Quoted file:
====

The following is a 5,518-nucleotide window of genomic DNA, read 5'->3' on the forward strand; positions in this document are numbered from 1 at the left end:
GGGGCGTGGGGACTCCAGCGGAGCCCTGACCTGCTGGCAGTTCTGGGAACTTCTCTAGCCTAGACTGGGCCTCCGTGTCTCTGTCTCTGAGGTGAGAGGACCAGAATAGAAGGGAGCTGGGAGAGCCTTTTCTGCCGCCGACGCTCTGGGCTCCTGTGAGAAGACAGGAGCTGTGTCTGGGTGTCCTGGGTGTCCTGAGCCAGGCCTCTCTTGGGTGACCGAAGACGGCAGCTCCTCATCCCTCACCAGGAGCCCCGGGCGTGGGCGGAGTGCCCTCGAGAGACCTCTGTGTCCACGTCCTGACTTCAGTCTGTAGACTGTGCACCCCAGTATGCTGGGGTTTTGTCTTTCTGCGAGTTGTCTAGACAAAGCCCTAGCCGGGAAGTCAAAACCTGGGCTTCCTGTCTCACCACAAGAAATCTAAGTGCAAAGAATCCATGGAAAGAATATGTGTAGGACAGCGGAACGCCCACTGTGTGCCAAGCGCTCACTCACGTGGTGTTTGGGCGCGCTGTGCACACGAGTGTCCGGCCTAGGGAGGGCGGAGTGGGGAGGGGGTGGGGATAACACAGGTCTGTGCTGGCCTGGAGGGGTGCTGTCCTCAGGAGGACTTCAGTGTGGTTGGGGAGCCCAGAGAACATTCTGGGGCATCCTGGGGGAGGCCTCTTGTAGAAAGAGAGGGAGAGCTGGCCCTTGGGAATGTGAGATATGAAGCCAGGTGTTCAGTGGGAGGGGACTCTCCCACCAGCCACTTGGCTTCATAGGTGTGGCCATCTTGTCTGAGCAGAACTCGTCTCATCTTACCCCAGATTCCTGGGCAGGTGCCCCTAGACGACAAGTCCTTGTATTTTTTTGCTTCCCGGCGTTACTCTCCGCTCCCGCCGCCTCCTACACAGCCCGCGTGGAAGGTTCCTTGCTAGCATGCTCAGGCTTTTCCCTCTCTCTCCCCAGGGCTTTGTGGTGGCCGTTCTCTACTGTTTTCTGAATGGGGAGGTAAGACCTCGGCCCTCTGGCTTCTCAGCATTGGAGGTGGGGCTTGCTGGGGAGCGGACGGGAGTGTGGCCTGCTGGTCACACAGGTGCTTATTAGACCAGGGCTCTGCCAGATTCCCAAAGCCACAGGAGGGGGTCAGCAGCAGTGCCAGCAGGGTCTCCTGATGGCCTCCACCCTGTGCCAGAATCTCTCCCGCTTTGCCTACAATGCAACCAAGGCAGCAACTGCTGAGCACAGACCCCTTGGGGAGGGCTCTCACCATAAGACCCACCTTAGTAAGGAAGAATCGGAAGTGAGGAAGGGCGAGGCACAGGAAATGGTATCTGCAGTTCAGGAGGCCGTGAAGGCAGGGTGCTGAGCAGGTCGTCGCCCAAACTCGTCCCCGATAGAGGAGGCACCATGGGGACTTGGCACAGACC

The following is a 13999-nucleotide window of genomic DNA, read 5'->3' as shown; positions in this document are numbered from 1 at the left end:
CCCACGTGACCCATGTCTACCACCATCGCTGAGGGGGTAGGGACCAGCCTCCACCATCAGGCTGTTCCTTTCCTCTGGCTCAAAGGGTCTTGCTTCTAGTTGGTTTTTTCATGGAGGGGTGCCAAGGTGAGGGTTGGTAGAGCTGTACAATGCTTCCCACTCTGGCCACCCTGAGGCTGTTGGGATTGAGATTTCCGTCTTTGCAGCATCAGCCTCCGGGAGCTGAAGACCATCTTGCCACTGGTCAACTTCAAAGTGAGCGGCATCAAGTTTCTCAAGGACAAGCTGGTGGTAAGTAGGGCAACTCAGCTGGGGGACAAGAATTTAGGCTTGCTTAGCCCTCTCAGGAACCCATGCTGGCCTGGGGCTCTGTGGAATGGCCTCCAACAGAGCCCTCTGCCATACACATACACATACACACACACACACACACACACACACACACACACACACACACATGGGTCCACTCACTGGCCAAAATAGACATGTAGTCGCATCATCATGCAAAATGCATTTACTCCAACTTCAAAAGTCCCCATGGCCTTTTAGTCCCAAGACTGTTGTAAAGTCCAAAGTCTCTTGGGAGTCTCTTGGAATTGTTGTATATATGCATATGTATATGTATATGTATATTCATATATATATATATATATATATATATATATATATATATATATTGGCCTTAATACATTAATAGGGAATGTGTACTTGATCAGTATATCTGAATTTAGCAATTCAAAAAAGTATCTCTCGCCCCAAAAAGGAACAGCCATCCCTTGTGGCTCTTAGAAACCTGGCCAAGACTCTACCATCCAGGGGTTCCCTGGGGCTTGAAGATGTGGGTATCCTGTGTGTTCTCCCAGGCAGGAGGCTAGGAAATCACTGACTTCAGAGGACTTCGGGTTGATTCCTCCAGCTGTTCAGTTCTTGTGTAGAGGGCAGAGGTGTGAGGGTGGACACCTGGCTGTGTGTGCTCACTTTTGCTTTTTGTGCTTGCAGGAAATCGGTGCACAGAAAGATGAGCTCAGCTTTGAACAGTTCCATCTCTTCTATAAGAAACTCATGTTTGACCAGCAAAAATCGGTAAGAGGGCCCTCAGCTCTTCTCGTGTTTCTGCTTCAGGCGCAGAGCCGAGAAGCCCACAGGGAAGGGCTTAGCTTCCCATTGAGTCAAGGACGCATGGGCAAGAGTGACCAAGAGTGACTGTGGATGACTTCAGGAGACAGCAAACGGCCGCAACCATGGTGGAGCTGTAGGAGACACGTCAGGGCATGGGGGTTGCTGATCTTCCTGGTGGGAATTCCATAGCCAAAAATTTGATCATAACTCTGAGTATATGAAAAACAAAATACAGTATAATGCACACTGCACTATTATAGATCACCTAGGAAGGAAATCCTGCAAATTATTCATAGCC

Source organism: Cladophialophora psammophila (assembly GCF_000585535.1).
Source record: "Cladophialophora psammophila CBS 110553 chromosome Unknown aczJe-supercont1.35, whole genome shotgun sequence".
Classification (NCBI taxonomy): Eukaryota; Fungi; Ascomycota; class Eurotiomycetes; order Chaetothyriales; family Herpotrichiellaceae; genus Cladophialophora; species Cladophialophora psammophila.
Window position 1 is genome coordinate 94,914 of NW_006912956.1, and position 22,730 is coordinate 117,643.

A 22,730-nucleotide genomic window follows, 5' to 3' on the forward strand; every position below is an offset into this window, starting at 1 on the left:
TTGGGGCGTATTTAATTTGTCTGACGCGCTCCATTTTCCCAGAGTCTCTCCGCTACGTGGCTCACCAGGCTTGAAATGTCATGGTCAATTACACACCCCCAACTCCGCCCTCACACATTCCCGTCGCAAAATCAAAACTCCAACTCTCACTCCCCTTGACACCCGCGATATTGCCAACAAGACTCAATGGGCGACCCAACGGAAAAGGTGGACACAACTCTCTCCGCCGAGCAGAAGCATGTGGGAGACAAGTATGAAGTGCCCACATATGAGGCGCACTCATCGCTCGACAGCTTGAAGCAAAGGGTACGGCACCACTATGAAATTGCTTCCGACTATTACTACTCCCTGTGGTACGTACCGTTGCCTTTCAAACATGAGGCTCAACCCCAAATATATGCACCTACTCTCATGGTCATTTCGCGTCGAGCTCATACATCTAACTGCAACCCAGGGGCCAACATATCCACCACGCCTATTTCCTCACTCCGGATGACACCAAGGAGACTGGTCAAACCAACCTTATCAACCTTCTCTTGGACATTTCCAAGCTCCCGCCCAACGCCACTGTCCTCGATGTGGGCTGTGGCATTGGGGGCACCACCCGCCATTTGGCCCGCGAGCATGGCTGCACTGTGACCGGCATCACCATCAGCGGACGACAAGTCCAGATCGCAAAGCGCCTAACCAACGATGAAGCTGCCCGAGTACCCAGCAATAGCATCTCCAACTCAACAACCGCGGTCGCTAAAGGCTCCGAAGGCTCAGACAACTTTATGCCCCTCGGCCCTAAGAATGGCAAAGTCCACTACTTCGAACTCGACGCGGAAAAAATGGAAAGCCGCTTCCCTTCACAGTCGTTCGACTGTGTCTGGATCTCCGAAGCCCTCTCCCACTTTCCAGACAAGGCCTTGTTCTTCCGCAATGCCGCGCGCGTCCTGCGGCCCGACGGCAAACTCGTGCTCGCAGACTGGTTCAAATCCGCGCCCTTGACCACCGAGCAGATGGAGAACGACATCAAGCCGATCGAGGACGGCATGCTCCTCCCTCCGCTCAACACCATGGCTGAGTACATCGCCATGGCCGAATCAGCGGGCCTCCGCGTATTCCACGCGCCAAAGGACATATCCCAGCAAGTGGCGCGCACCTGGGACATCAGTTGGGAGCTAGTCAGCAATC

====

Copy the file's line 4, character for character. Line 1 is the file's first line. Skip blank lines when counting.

CCCACGTGACCCATGTCTACCACCATCGCTGAGGGGGTAGGGACCAGCCTCCACCATCAGGCTGTTCCTTTCCTCTGGCTCAAAGGGTCTTGCTTCTAGTTGGTTTTTTCATGGAGGGGTGCCAAGGTGAGGGTTGGTAGAGCTGTACAATGCTTCCCACTCTGGCCACCCTGAGGCTGTTGGGATTGAGATTTCCGTCTTTGCAGCATCAGCCTCCGGGAGCTGAAGACCATCTTGCCACTGGTCAACTTCAAAGTGAGCGGCATCAAGTTTCTCAAGGACAAGCTGGTGGTAAGTAGGGCAACTCAGCTGGGGGACAAGAATTTAGGCTTGCTTAGCCCTCTCAGGAACCCATGCTGGCCTGGGGCTCTGTGGAATGGCCTCCAACAGAGCCCTCTGCCATACACATACACATACACACACACACACACACACACACACACACACACACACACACATGGGTCCACTCACTGGCCAAAATAGACATGTAGTCGCATCATCATGCAAAATGCATTTACTCCAACTTCAAAAGTCCCCATGGCCTTTTAGTCCCAAGACTGTTGTAAAGTCCAAAGTCTCTTGGGAGTCTCTTGGAATTGTTGTATATATGCATATGTATATGTATATGTATATTCATATATATATATATATATATATATATATATATATATATATATTGGCCTTAATACATTAATAGGGAATGTGTACTTGATCAGTATATCTGAATTTAGCAATTCAAAAAAGTATCTCTCGCCCCAAAAAGGAACAGCCATCCCTTGTGGCTCTTAGAAACCTGGCCAAGACTCTACCATCCAGGGGTTCCCTGGGGCTTGAAGATGTGGGTATCCTGTGTGTTCTCCCAGGCAGGAGGCTAGGAAATCACTGACTTCAGAGGACTTCGGGTTGATTCCTCCAGCTGTTCAGTTCTTGTGTAGAGGGCAGAGGTGTGAGGGTGGACACCTGGCTGTGTGTGCTCACTTTTGCTTTTTGTGCTTGCAGGAAATCGGTGCACAGAAAGATGAGCTCAGCTTTGAACAGTTCCATCTCTTCTATAAGAAACTCATGTTTGACCAGCAAAAATCGGTAAGAGGGCCCTCAGCTCTTCTCGTGTTTCTGCTTCAGGCGCAGAGCCGAGAAGCCCACAGGGAAGGGCTTAGCTTCCCATTGAGTCAAGGACGCATGGGCAAGAGTGACCAAGAGTGACTGTGGATGACTTCAGGAGACAGCAAACGGCCGCAACCATGGTGGAGCTGTAGGAGACACGTCAGGGCATGGGGGTTGCTGATCTTCCTGGTGGGAATTCCATAGCCAAAAATTTGATCATAACTCTGAGTATATGAAAAACAAAATACAGTATAATGCACACTGCACTATTATAGATCACCTAGGAAGGAAATCCTGCAAATTATTCATAGCC